Two Lines: World Writing in Translation, part of the Center for the Art of Translation in San Francisco, CA, has published English translations of fiction and poetry from more than 50 languages for over a decade. Now, thanks to partnership with the University of Washington Press, this former journal has shed its ISSN to become a full-fledged ISBN'd book. "Better for distribution and sales," says Promita Chatterji, Two Lines Marketing Administrator, and better as well as for the continued excessive content that burst the seams of the lit journal boundaries. ("Really, it's a journal," they would say, hefting it two-handed off the table at AWP to suspicious readers.) Our best to Two Lines on their new venture; we'll miss them on the NewPages lit mag list.
What makes the mag a standout is very concept of it: English/Egyptian works both in their original language and in translation (half the pub is English, the other half Arabic), with art throughout. From the pub site: "The word 'meena' means port, or port-of-entry, in Arabic, and that is exactly what we would like Meena to be: a port between our cities, our countries, our languages, our cultures. 'We' are a group of writers and artists based in the port cities of New Orleans and Alexandria but from all over the United States and Egypt (and beyond) who want to share our work with each other and with you."
Given the global climate, this is a publication well worth checking out and including in course reading lists, library collections and just passing around the cafe.
Reviews of Apostrophe, Callaloo, Cimarron Review, Driftwood, Ecotone, Gulf Coast, Heliotrope, Literary Imagination, Make, Poetry Kanto, The Saint Ann’s Review, The Saranac Review, Swivel, and TriQuarterly.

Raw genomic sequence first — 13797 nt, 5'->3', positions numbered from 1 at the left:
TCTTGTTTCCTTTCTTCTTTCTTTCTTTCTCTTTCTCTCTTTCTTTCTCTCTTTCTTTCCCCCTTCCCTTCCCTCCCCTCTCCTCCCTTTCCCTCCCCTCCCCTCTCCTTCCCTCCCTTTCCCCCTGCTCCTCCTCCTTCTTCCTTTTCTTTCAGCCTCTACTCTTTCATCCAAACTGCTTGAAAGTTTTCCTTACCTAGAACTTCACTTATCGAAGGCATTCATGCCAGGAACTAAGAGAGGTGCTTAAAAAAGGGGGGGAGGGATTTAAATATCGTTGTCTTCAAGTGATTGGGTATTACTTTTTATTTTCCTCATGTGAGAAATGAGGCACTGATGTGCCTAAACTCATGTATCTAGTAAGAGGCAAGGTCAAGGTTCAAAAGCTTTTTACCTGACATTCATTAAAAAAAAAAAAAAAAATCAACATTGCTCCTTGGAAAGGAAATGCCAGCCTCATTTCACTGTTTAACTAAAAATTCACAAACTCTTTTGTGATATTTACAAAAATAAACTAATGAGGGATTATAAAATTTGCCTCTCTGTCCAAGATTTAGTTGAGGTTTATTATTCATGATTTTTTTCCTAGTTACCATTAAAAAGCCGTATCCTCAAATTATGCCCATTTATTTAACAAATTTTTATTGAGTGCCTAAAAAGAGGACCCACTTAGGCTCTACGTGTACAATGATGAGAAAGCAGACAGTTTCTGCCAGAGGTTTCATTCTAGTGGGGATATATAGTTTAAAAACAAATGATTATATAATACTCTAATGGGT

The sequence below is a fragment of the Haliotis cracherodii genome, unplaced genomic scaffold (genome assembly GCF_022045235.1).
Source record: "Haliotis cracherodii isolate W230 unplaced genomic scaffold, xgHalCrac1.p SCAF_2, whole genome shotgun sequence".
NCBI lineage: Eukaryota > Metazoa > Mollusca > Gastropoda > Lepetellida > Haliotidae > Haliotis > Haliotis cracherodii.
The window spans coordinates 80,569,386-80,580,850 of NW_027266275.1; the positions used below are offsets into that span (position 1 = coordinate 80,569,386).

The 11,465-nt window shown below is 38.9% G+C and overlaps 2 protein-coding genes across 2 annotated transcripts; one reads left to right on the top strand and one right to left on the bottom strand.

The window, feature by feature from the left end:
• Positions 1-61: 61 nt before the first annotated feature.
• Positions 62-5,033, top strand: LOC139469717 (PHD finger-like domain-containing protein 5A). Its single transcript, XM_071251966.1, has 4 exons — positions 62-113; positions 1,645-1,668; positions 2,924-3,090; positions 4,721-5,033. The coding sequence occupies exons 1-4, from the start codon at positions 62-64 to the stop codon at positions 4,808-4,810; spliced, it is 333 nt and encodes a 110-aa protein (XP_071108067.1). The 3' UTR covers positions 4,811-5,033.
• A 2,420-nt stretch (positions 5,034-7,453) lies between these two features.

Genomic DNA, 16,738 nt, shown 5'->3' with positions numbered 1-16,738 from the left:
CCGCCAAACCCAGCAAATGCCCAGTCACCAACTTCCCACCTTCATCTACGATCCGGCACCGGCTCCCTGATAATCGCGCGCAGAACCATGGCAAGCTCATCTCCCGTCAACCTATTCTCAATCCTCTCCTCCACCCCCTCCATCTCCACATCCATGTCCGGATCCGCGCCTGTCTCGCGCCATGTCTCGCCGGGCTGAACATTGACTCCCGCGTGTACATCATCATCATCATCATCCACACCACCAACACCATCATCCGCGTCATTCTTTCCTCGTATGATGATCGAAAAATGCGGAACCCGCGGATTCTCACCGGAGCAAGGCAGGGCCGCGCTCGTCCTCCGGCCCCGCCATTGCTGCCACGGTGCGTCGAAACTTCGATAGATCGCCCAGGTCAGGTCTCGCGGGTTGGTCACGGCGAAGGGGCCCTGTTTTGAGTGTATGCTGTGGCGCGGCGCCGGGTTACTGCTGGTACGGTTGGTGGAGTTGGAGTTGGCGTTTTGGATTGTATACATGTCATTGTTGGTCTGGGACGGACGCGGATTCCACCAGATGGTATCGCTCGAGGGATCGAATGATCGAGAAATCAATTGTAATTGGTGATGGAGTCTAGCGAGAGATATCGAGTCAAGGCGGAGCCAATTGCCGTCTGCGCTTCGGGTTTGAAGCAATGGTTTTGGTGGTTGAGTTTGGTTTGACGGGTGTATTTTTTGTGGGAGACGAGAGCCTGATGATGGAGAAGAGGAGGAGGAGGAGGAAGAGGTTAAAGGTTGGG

Reviews of 6x6, The Antigonish Review, Bellingham Review, Chicago Review, Cream City Review, The Healing Muse, Jubilat, The Long Story, Murdaland, Pebble Lake Review, Pool, The Rambler Magazine, Renovation Journal, Salmagundi, Shenandoah, The Sow's Ear Poetry Review, StoryQuarterly, and the Yalobusha Review.
Michelle Silva: First I want to ask about your recent book Devotional Cinema. I think it’s some of the most thoughtful and introspective writing on the human experience of cinema and the physical properties we share with the medium -- such as our internal visual experience, metaphor, and the art of seeing. What’s great about the book is that it’s accessible to people who aren’t well versed in cinema, but who might be interested in a deeper understanding of their own senses.
Nathaniel Dorsky: The basic ideas for the book were originally formulated because I was hired to teach a course on avant-garde film at UC Berkeley for a semester. I didn’t want to teach a survey course on avant-garde cinema; I didn’t think I could do that with real enthusiasm, I thought it would be a little flat. I decided that what was most interesting to me about avant-garde film -- or at least the avant-garde films that I found most interesting -- was a search for a language which was purely a filmic language.
NewPages.com will be offline for a day or two near the 24th of December as we switch to a new web host. They say that's the most we should be missing, but if it's longer than that, keep trying & we'll show back up. Those promises have been made.
I've been doing a lot of research this month on indie publishers, and I've been finding a much larger number of companies that are will to help you "publish" your book than I realized existed. It is becoming a large marketplace, and there are fistsfull of cash to be extracted from naive authors.
So now we have some of the companies that will sell you the chance to win a meaningless book award (Yippie!) -- that's a whole 'nuther scam to talk about someday -- offering to help you "publish" your book with promises of promoting it to huge sales. Slick, ethics-free, websites make it all sound so simple.